Eight dogs were recruited for this portion of the study. Two ST iterations were performed 1 week apart on the morning of the first training day of the week prior to any other training. No attempt was made to standardize or restrict the activities on the days preceding this first training day. Both iterations took place at the same location and involved the same personnel filling the same roles for each dog. Each dog performed attempts until three attempts with both “A” perceived effort and test quality scores were obtained. The resulting videos were measured by a single experienced rater to determine the attempt with the shortest duration from each iteration. To ensure measurement reliability, the videos of two of the eight dogs from each iteration were randomly selected for measurement by another rater. The results of the two raters were analyzed and compared to the inter-rater reliability data obtained during the measurement reliability procedure. The shortest durations from both iterations for each dog were compared, and the relative (ICC) and absolute (coefficient of variation (CV)) reliability were calculated. The ICC analysis was run in R using the IRR package based on a single observation, agreement, two-way mixed effects model.

Results

Refinement

The revised setup and execution protocol leveraged nearly 2 years of utilization, hundreds of canine athlete testing sessions, and thousands of attempts to bring needed clarity to the ST. The original description of the ST utilized a single camera at the finish to identify the first motion of the dog. This method was determined to be inaccurate due to the challenges with identifying small motions from over 25 m away. Early unpublished research to develop measurement training using this method showed inter-rater and intra-rater actual differences of approximately 0.1 s each. Refinement was needed to measure the ST more precisely and accurately.

The first refinement was adding a second camera at the start to better visualize the dog’s initial movement. A simple method to quickly synchronize the two cameras was needed, and the shared light flash was introduced. This second camera allowed greater visibility of the dog’s movements before and during the start, and a method to accommodate these movements and more precisely measure the start had to be developed. In the original version, dogs did not always start oriented parallel to the running path. The concrete block channel structured the dog’s position, and the starting zone concept associated with these blocks accommodated the inevitable movement of motivated dogs better than a single line. When viewed at 60 fps, dogs showed several starting movement patterns. Some moved their forefoot first, some dropped their head first, and some moved their entire body as a unit in a forward and upward motion. The starting point was therefore shifted from the “first motion,” and the nose was selected to be a readily identified marker crossing a newly developed starting line. This line had to be close enough to the dog to still capture much of the initial movement off the ground while also being far enough away to not be already crossed by a dolichocephalic dog positioned at the front of the zone and leaning forward. The size of the concrete blocks assisted in this process, and the starting line is generally 20–40 cm away from the dog’s nose when they first begin moving. This distance is covered in 5–10 frames and enables clear identification of the starting point while minimizing the lost portion of the dog’s initial movement.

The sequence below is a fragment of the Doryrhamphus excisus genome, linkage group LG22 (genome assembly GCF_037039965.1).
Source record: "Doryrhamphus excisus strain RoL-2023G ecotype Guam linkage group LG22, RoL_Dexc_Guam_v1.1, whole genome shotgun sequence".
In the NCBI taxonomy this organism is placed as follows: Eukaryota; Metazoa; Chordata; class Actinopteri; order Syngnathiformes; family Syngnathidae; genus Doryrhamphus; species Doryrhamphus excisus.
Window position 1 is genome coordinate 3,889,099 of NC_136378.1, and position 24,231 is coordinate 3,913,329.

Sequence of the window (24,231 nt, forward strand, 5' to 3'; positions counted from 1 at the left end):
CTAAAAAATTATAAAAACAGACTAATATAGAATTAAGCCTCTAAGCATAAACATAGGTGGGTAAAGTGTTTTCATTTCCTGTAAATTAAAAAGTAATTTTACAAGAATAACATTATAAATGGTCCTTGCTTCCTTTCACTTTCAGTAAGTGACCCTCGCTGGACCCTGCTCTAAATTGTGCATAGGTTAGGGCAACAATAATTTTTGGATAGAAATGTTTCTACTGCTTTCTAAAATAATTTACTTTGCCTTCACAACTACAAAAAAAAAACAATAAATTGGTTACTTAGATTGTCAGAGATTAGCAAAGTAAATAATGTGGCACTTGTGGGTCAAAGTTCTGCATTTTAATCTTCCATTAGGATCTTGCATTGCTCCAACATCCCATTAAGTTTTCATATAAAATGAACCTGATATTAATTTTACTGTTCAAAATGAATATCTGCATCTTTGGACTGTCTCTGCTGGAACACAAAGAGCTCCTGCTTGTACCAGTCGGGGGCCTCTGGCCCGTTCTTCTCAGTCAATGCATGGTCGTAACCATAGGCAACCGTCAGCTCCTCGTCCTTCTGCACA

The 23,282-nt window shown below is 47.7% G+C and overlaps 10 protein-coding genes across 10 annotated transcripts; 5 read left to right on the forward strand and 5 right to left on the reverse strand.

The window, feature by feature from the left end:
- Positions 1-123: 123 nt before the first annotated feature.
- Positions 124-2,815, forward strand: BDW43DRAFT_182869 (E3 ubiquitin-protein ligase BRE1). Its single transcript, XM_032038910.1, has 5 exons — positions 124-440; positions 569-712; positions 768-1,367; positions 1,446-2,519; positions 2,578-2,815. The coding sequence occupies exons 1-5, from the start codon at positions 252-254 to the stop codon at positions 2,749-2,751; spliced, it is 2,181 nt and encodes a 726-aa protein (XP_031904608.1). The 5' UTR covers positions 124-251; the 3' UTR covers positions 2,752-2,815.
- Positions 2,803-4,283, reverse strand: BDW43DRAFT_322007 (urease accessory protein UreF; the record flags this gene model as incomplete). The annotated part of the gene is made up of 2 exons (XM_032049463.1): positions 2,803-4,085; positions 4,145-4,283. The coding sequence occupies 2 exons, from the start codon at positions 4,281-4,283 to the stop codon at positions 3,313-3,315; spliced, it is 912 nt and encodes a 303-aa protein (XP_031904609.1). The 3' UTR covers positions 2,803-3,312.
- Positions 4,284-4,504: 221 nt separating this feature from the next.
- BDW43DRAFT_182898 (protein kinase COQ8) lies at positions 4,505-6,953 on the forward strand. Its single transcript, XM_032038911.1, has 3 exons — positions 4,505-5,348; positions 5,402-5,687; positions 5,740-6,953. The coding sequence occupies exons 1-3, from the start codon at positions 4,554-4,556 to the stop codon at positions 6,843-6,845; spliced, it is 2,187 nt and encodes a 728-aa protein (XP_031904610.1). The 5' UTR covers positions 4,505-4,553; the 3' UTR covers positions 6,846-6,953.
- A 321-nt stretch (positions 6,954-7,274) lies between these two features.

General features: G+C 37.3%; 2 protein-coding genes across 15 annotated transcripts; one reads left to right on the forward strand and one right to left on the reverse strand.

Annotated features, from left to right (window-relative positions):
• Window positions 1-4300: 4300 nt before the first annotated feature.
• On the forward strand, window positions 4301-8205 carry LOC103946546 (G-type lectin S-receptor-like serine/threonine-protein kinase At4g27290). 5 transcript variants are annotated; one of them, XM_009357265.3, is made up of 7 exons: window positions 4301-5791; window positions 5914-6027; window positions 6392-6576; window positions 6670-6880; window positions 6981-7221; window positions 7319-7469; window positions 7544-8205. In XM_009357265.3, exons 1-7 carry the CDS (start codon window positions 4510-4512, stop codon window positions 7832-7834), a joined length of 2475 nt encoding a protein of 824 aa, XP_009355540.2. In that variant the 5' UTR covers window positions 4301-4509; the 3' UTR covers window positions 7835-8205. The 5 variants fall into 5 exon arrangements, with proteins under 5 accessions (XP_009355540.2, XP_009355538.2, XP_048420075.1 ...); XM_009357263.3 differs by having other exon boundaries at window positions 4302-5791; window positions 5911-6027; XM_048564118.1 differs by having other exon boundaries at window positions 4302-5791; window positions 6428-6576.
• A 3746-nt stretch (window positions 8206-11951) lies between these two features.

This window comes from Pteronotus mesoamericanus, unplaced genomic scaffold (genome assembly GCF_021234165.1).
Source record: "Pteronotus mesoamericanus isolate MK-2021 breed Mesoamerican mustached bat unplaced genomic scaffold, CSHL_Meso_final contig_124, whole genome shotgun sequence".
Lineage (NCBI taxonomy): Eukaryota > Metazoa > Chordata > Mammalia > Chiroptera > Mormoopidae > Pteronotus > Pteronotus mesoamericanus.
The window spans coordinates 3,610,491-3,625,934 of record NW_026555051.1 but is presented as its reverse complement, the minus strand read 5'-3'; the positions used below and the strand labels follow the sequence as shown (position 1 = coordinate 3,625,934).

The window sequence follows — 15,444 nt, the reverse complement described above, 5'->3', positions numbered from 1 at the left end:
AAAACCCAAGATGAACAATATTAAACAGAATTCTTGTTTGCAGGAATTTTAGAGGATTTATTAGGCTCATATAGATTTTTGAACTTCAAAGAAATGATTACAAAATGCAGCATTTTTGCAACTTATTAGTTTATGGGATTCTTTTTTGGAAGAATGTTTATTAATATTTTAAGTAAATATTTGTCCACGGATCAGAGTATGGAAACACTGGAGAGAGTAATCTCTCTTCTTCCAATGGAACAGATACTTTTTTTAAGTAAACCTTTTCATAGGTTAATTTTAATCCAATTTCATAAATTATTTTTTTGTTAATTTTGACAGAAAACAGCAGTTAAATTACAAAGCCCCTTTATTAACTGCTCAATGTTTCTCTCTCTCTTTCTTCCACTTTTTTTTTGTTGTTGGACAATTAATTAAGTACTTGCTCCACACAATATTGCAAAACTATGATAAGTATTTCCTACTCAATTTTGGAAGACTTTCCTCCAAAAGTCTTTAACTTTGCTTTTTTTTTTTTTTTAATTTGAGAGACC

The ST was originally developed for young working dogs in training, and their behavior during early testing iterations mandated several further refinements of the protocol. Many dogs were challenged to perform a down position in a specific 20 cm zone while anticipating a sprint toward their favorite reward. Two additional zones and corresponding starting and finish lines were added, giving dogs more flexibility to perform the task successfully. The visual and physical barriers were added along the running path to reduce distraction and encourage straight movement. Dogs showed varying levels of motivation during the ST, and human error was also found to affect the dogs’ performance. The perceived effort and test quality metrics were developed so that this qualitative information could be observed, scored, and recorded to add context to dogs’ quantitative performance.

Measurement reliability

The highly experienced evaluator was a veterinary researcher who developed the measurement method in this project and had previously measured approximately 250 dogs performing approximately 1,000 attempts. The moderately experienced evaluator was an undergraduate research intern who had previously measured approximately 50 dogs performing approximately 200 attempts. This evaluator did not measure the videos a second time, and her results were therefore only included in the inter-rater evaluation. The two novice evaluators had observed the ST being performed but had no experience measuring the videos prior to the training procedure.